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ERIC Number: ED554463
Record Type: Non-Journal
Publication Date: 2013
Pages: 182
Abstractor: As Provided
Reference Count: N/A
ISBN: 978-1-3032-2844-5
ISSN: N/A
Ethical Datives in Russian and Macedonian
Akanova, Dana Khalelovna
ProQuest LLC, Ph.D. Dissertation, The University of Chicago
This dissertation examines the phenomenon of ethical datives (EDs) in two Slavic languages, Russian and Macedonian. EDs are defined through a pragmatic lens as discourse licensed perspective markers in which a dative form expresses a speaker's decision to signal someone's emotional attitude--real or perceived--toward the action. Owing to the fact that linguistic and extra-linguistic contexts are crucial in both the emergence of EDs and the interpretation of their meaning, an examination of this construction must be rooted in an analysis of discourse pragmatics that extends beyond that of a sentence. The meaning of EDs is arrived at through their opposition with possessive datives (marked for possession) on the one hand and benefactive datives (marked for intent) on the other. EDs are unmarked for both possession and intent while being marked for emotivity since that is the single, unifying meaning that is present in all types of this construction. Copular-existential, transitive, intransitive, and reflexive ED types are identified for the two languages. Additionally, Macedonian has double EDs where two different ED clitics appear next to each other. The ED phenomenon is placed into the wider typological (Slavic) and areal (Balkan) contexts, and EDs, with the possible exception of double forms, are determined not to be a Balkan feature. The fact that Macedonian utilizes ED forms differently than Russian is illustrated by first noting the similarities and differences between the form and meaning of EDs in the two languages, and by conducting a comparison of the translations of texts between the two languages. The differences that Russian and Macedonian exhibit with regard to this construction can be explained by the divergent paths of these languages and their different environments. [The dissertation citations contained here are published with the permission of ProQuest LLC. Further reproduction is prohibited without permission. Copies of dissertations may be obtained by Telephone (800) 1-800-521-0600. Web page: http://www.proquest.com/en-US/products/dissertations/individuals.shtml.]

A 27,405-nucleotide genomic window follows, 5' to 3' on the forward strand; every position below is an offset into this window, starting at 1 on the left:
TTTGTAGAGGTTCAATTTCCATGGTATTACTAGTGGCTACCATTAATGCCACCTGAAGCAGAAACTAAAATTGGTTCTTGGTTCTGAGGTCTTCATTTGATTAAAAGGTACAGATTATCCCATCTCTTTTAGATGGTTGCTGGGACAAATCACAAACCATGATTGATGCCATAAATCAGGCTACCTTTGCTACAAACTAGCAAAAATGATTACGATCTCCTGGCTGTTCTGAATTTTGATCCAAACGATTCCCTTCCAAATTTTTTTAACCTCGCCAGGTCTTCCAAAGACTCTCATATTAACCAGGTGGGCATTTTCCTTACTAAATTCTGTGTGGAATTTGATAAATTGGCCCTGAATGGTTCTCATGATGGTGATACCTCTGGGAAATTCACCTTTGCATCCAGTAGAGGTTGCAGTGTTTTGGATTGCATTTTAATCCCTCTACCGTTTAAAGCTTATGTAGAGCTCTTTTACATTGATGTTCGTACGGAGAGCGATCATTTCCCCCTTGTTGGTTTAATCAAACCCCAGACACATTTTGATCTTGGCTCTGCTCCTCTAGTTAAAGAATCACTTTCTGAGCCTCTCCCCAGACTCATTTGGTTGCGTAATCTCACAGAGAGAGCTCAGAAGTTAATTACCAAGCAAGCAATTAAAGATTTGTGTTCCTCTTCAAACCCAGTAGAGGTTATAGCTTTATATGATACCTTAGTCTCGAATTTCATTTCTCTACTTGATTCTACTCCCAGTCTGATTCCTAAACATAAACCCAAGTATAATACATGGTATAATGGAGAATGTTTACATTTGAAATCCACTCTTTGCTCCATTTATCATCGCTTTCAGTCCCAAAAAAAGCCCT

ProQuest LLC. 789 East Eisenhower Parkway, P.O. Box 1346, Ann Arbor, MI 48106. Tel: 800-521-0600; Web site: http://www.proquest.com/en-US/products/dissertations/individuals.shtml
Publication Type: Dissertations/Theses - Doctoral Dissertations
Education Level: N/A
Audience: N/A
Language: English
Sponsor: N/A
Authoring Institution: N/A